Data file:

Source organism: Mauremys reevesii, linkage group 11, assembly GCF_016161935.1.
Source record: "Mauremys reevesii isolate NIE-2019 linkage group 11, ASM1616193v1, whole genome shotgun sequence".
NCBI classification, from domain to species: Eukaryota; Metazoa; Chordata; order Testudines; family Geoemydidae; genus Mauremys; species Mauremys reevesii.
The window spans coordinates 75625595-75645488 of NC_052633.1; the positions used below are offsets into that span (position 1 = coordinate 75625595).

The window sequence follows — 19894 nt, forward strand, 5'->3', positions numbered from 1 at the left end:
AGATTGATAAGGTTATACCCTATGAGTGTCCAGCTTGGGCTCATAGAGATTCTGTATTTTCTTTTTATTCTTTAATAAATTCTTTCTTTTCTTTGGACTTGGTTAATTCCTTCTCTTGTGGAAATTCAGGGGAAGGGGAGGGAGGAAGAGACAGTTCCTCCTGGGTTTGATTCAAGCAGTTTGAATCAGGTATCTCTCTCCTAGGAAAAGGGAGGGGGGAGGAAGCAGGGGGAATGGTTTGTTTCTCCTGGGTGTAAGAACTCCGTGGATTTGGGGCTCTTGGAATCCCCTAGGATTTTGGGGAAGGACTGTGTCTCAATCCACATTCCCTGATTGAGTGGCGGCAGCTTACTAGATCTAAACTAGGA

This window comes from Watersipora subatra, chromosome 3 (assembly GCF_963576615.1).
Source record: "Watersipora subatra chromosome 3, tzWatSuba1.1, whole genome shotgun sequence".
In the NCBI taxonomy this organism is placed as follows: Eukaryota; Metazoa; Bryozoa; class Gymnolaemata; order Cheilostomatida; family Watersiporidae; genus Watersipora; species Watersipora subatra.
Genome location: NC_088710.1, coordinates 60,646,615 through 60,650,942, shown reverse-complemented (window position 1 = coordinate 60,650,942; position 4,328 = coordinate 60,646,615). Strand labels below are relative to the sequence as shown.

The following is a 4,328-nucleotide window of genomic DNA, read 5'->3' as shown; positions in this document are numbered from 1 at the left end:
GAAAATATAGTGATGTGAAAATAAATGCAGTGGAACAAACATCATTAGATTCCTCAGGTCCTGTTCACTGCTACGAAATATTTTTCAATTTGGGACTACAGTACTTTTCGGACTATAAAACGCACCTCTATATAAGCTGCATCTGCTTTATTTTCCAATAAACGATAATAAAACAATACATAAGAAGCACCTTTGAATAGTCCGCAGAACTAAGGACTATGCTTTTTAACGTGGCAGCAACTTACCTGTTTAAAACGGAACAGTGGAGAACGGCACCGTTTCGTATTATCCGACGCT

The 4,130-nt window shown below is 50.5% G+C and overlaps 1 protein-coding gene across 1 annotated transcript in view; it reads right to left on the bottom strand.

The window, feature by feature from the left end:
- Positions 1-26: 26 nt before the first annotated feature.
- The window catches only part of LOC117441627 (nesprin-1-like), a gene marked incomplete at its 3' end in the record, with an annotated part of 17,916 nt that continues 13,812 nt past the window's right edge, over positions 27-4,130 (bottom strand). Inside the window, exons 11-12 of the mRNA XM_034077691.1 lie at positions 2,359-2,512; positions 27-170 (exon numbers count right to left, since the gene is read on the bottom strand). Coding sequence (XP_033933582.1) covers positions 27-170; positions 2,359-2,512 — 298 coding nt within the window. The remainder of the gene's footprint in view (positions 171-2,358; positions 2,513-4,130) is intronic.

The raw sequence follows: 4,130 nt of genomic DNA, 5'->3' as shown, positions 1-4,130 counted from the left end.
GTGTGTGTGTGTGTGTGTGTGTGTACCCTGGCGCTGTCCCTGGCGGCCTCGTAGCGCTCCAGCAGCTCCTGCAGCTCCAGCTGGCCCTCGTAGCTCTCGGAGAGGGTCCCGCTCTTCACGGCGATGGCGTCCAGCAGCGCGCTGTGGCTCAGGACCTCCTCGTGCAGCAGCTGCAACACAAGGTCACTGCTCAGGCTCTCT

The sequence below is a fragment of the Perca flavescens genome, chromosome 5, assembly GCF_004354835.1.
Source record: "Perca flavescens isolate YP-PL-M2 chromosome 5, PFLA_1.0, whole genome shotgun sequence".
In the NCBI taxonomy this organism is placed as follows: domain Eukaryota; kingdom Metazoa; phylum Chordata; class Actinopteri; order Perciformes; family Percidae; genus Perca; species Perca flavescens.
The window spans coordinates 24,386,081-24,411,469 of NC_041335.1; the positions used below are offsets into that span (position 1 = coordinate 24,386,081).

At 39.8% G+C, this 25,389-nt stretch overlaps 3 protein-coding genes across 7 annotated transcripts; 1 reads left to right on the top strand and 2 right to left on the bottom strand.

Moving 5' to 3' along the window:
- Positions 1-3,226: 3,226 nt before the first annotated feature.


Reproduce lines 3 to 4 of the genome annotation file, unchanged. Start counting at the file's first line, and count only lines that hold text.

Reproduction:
NCBI classification, from domain to species: Eukaryota; Metazoa; Chordata; order Testudines; family Geoemydidae; genus Mauremys; species Mauremys reevesii.
The window spans coordinates 75625595-75645488 of NC_052633.1; the positions used below are offsets into that span (position 1 = coordinate 75625595).